The Paperless Office: you may have heard about it, or you may be trying to integrate it into your office already. Today’s digital age reduces the need for paper documents in the office. Hard copies take up space, and using paper is not always eco-friendly. How viable is it to have a paperless office though?
Paperless or paper LESS?
A common misconception of this system is that every last bit of paper must go. However, many businesses find it much easier to keep a small amount of paper documents in storage while moving the bulk over to digital storage. This is useful if your line of work deals with a lot of official documents, for example.
Going paperless also reduces space requirements, allowing businesses to put that storage space to more productive use. However, storage is still a vital part of business, and while most of it is transferred to digital storage, eliminating it completely is not recommended. There will always be some physical documents that need storage, even if it’s a daily roster to be signed by employees, or timetables, worksheets or calendars that get used frequently.
Types of paperless storage
- Local/internal server storage
This is the base level of storage, one which you already use every time you save a document on your computer. It could be on an individual basis, where every employee saves their information to their individual computers and devices, but most businesses are connected to an internal server that links all computers together. This makes it much easier to transfer information between colleagues or departments.
- Cloud storage
These are secure online servers that store your information and documents on the web, with the bonus that you can access your files from any device anywhere in the world. They are necessarily very security-orientated and their accessibility and low risk of information loss make them the preferred choice for many. Examples include Dropbox, Google Drive and Box.com.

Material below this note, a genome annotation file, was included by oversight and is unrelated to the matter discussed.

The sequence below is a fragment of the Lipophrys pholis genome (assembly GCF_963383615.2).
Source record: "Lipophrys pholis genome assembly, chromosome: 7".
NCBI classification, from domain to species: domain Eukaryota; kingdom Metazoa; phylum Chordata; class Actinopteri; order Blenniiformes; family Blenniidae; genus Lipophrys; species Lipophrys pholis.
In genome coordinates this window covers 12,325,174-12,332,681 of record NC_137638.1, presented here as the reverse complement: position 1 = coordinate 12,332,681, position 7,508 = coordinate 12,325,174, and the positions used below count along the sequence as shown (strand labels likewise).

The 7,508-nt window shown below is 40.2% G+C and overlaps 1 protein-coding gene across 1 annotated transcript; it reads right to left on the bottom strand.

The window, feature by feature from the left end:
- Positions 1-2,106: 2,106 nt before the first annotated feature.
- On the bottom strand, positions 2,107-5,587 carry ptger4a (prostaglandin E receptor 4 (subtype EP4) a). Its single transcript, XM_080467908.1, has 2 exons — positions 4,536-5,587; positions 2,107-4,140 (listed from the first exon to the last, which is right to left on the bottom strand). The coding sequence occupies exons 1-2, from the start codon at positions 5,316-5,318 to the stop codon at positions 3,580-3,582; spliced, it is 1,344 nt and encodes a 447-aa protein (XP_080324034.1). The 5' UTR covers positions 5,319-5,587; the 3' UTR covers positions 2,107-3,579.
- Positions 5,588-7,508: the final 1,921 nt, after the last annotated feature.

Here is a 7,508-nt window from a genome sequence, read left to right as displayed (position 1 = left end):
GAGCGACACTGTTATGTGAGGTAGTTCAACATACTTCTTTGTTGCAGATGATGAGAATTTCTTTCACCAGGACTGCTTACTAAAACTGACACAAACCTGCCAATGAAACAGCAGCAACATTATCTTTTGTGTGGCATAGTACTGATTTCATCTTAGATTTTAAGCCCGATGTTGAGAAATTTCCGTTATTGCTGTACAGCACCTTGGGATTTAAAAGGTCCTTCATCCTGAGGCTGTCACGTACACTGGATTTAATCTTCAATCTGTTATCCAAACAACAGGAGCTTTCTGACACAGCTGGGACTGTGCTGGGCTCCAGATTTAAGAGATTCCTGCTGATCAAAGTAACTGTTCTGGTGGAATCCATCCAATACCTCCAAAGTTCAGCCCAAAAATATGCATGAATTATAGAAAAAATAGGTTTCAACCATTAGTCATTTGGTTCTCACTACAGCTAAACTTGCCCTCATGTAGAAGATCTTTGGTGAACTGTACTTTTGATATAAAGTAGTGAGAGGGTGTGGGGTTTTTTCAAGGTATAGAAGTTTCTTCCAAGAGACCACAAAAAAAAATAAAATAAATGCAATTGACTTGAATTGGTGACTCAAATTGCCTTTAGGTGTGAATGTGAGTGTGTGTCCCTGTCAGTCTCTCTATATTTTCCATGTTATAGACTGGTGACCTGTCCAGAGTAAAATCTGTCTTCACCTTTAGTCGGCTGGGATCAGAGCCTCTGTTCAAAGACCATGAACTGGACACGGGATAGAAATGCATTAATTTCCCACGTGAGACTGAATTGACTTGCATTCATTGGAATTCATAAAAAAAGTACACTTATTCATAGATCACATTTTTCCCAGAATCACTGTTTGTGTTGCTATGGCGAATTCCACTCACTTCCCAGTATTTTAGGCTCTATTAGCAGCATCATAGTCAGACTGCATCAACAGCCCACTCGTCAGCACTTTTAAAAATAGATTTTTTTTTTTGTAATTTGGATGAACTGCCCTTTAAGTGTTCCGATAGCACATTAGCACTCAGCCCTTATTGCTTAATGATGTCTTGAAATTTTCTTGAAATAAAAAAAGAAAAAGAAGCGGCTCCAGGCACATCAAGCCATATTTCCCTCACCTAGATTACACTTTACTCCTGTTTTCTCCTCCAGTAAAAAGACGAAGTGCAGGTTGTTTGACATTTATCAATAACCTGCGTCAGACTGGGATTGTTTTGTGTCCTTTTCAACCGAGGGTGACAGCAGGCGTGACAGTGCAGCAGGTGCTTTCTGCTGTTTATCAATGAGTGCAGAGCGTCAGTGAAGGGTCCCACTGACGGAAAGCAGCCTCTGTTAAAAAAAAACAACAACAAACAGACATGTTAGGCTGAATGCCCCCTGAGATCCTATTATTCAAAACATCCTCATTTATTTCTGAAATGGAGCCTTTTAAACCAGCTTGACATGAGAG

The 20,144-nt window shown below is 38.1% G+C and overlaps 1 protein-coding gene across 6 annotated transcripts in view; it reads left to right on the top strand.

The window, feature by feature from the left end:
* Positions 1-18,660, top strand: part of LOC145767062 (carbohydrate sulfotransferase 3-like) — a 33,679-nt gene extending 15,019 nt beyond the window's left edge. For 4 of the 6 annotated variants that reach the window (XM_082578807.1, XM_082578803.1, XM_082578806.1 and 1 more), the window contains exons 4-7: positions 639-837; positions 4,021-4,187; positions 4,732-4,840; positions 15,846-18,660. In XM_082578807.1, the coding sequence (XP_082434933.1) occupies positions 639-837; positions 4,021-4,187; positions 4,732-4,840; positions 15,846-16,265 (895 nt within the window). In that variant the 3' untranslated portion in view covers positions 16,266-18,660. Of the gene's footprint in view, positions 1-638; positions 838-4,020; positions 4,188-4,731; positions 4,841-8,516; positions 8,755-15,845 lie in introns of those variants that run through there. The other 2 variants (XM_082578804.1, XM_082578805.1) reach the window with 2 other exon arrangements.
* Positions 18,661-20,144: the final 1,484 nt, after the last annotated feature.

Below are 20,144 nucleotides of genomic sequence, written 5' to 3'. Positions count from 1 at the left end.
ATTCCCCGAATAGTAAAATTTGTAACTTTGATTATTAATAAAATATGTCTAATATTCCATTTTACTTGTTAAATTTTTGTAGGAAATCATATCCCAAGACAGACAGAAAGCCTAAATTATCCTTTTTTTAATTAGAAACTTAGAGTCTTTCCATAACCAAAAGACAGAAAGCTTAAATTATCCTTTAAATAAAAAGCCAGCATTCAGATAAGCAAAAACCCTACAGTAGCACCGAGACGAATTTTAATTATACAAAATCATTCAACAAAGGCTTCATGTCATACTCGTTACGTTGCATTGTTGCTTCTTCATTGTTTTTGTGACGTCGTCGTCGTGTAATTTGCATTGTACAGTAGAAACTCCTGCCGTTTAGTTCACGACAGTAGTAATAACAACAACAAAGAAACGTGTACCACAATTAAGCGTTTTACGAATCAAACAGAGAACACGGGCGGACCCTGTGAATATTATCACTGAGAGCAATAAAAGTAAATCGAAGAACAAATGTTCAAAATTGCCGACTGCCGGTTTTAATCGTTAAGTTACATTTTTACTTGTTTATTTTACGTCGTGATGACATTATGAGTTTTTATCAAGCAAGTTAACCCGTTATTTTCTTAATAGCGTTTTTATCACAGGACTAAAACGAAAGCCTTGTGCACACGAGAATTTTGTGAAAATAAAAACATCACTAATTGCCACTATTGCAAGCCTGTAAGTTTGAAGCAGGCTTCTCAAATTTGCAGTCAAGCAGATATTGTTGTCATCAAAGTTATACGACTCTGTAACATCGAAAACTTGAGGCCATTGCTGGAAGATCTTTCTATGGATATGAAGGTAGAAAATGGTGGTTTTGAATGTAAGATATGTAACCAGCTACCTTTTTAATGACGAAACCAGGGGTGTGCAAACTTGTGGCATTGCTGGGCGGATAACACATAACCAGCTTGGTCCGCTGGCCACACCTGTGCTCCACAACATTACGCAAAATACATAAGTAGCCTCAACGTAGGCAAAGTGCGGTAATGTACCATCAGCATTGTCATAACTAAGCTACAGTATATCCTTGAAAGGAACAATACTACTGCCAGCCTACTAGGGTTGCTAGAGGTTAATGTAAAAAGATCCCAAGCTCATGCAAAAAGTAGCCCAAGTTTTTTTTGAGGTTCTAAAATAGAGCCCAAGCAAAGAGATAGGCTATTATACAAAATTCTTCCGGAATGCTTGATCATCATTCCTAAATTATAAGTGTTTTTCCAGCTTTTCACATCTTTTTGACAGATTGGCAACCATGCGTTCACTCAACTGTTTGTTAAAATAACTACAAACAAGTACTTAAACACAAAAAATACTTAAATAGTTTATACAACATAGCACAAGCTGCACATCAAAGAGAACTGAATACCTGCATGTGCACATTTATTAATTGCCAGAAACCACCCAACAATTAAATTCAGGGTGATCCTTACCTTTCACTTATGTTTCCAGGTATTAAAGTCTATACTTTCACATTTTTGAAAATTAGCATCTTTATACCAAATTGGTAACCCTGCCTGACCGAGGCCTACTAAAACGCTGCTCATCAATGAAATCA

- Paperless hardcopies
There are other methods of storage other than paper documents or digital. Information can also be saved to discs and filed in a storage cabinet. While this does not reduce the amount of physical space being used, you are reducing the use of paper. External harddrives are great for large amounts of data, but some offices still prefer the smaller options of CDs, DVDs or USB drives. They are more compact than lever arch files and other folders, and can store different types of documents together that one would normally have to store separately.
- An integration approach
Sometimes going digital can be overwhelming, especially for large companies that generate huge piles of documents. While computers and online storage services do have excellent document management systems that you can use to easily search for particular titles or keywords, some offices prefer a physical index or reference list to use as well. This way, you can quickly open the relevant filing cabinet to find the index number or reference code for a particular document, note which section it’s filed under, and more easily access the digital copy using that number or code.
Storing paper documents
Even though paperless offices are becoming more and more popular, there are still times when paper copies are beneficial. Here are some reasons why paper documents still exist:
- Government requirements (governments often require certified copies or original documents instead of copies)
- Legal necessity (official documents and contracts often need to have the physical signature of involved parties to be considered legitimate)
- Permanence and convenience
- Old habits die hard
Going paper LESS
Paperless offices are, in general, more convenient, more spacious and more environmentally friendly. Using digital storage instead of physical storage has so many advantages. Your documents are more secure, as they cannot be physically lost or destroyed. There is a risk of corrupt digital files but the backups and failsafes in place in most computer programmes reduce this risk to almost zero. Digital storage is also convenient when you move premises or expand your business to additional offices, even across the country or overseas. This is because the information is accessible from anywhere. It can also improve organisation and filing mechanisms, as digital resources can be cross-referenced and search functions are more advanced than manual methods. For example, if you have video footage as supporting documentation for a paper document, you can store both the video and the written document in one online folder, making it more accessible, or if one document falls under more than one category it can easily be accessed via each category.
Convert to a paperless, or a “paper less” office today and see the astounding difference it makes for yourself. Your employees will enjoy the ease of access and increase in productivity it affords. For the best office storage solutions for your office, consult one of our office planning specialists.